Of several meanings, one matters most.
The word hack, as perhaps you’ve surmised, can have any of several different meanings, depending on context.
I’ll run through the ones that most commonly relate to computing and technology, including the one you need to understand above all.
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What's a hack?
- The most basic hack is unauthorized access to an account or data.
- Hack can also refer to a clever solution to a problem.
- An obscure or lesser-known shortcut to a desired goal can also be referred to as a hack.
- Individuals using clever techniques to gain unauthorized access to things are referred to as hackers.
Perhaps the most important definition is the most common. In short, it simply means unauthorized access to a resource. A “resource” might be data, an online account, or something else.
Put a different way, an account is said to be “hacked” if someone who isn’t supposed to have access to it gets access. Data is said to have been hacked if someone who isn’t supposed to be able to access it, can. Your computer is said to be hacked if someone unauthorized has access to it or can sign into it.
It’s pretty simple. A hack is all about someone having access to something they shouldn’t.
It’s probably the most important definition since it can affect us all.
Originally,1 a hack was an obscure, clever, or unique way of solving a particularly complex computer problem.
For example, at the lowest level, you can multiply a whole number by two in several different ways:
- Multiply it by 2. 9 × 2 = 18.
- Add it to itself. 9 + 9 = 18.
- Shift the binary bit pattern representing the number one bit to the left. 9, represented as 1001 in binary, shifted left one position becomes 10010, which is the binary representation of 18.
In most computers, each successive technique in that list is generally faster or less resource-intensive than the preceding. Adding is usually faster than multiplying, and shifting is faster than either.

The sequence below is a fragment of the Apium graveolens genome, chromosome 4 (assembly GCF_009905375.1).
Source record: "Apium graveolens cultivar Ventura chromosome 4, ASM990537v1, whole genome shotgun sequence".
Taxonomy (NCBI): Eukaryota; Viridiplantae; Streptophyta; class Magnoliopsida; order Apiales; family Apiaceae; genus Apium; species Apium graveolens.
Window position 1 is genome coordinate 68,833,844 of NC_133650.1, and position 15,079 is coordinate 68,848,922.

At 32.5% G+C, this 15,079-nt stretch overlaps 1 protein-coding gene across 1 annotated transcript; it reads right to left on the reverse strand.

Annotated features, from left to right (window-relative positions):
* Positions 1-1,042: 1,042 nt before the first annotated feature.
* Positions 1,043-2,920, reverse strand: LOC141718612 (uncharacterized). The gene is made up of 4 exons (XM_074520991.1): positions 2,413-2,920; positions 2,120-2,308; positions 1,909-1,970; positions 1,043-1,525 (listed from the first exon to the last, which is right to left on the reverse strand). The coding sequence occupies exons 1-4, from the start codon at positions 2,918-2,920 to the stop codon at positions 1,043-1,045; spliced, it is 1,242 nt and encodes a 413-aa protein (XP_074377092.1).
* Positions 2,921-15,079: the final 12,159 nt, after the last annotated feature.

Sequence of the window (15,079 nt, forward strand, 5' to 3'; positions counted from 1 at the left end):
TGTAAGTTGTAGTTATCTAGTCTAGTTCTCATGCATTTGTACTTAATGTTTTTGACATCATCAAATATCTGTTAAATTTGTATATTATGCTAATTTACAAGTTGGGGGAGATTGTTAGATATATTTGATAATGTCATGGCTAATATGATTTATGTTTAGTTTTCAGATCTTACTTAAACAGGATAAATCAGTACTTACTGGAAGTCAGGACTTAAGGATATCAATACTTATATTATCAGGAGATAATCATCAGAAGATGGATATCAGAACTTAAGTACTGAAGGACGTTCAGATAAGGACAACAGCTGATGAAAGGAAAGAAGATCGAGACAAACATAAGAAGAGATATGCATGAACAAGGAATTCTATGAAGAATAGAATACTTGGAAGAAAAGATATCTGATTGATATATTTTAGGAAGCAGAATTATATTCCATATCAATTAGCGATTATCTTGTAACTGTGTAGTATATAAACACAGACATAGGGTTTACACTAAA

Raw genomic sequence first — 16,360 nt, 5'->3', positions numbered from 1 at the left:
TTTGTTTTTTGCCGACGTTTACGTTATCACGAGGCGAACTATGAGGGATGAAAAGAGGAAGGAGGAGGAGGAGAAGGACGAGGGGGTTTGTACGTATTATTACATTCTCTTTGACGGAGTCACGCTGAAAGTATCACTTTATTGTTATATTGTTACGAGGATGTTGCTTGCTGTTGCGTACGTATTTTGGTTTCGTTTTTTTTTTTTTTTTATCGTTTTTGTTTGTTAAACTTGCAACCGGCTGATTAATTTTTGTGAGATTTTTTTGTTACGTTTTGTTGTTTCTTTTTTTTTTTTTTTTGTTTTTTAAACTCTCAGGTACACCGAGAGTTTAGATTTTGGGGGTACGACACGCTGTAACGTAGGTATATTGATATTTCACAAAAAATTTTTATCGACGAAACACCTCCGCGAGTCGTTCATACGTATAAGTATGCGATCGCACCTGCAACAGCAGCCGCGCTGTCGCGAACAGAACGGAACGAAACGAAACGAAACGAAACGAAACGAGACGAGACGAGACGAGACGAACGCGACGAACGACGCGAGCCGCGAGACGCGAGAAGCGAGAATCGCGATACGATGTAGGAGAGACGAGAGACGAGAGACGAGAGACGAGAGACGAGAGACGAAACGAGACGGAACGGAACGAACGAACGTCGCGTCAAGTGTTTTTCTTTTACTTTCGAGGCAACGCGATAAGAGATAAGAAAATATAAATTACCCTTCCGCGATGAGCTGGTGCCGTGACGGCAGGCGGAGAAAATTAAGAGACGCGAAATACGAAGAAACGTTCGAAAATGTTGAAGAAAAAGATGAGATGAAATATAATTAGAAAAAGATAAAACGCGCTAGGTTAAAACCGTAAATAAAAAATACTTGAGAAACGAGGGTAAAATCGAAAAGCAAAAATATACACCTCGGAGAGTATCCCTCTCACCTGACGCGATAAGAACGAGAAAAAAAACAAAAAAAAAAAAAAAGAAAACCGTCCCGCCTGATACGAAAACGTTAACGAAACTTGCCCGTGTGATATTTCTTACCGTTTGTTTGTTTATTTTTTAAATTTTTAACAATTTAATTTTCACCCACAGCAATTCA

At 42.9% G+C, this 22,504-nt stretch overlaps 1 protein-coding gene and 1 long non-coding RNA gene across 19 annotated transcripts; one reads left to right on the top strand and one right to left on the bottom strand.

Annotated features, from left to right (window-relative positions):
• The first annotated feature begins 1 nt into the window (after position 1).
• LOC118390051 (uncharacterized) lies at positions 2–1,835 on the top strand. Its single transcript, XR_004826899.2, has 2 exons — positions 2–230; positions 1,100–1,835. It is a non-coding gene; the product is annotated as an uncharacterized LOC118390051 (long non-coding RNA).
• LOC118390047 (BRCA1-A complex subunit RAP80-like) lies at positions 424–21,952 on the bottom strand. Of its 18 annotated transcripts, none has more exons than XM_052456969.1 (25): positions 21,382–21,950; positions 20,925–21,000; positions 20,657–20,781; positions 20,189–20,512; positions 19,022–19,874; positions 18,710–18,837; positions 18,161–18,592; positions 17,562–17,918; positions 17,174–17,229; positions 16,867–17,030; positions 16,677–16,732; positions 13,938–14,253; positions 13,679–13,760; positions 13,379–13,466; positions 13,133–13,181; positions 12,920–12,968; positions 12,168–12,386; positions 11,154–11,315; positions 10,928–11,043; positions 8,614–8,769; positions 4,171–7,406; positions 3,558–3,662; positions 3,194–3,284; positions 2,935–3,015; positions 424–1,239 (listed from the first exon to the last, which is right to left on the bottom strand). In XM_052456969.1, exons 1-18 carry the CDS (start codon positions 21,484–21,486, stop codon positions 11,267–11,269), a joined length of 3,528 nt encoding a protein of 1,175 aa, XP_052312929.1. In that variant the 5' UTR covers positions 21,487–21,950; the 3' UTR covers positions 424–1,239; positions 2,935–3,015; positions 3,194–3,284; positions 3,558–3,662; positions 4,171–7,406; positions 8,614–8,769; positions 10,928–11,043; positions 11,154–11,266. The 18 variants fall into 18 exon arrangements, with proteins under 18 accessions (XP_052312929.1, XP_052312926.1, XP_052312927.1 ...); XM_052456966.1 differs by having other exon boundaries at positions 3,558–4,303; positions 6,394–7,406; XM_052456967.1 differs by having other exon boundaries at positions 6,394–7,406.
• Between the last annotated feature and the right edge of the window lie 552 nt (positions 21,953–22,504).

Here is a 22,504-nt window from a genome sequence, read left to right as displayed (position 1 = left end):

That shifting by one bit might be considered a clever way to solve the problem. Some might call a hack.
More generally, this kind of hack might be an inelegant shortcut eliciting the comment, “It’s not pretty, but it works.”2
You’ve probably heard the terms life hack or growth hack.
Much like shifting a binary number being quicker than the work of actually multiplying it, people often look for or identify shortcuts to life: ways to accomplish things — be it something in life or approaches to their own personal growth — more quickly than normal.
These shortcuts — an obscure, clever, or unique way of solving a problem — are often referred to as hacks of some sort.
Search the internet for either, and you’ll find there’s a whole industry of life hacking or growth hacking or who-knows-what hacking available.
This type of hack — a shortcut or a clever or obscure solution — is neither good nor bad. That comes down to how you use it.
Hackers and hacking
Hackers hack by using hacks.
By that, I mean hackers generally gain unauthorized access to resources (the first hack I describe above) by employing clever or unique ways of using or abusing the systems they’re targeting (the second hack I describe above) so as to gain access. That usually comes in the form of exploiting a vulnerability in the underlying system.
Hence their name: hackers.
Hacker culture is built around this ability to discover and exploit hacks of various forms so as to do things that weren’t necessarily meant to be done — like access your account or breach a company firewall to get at their data.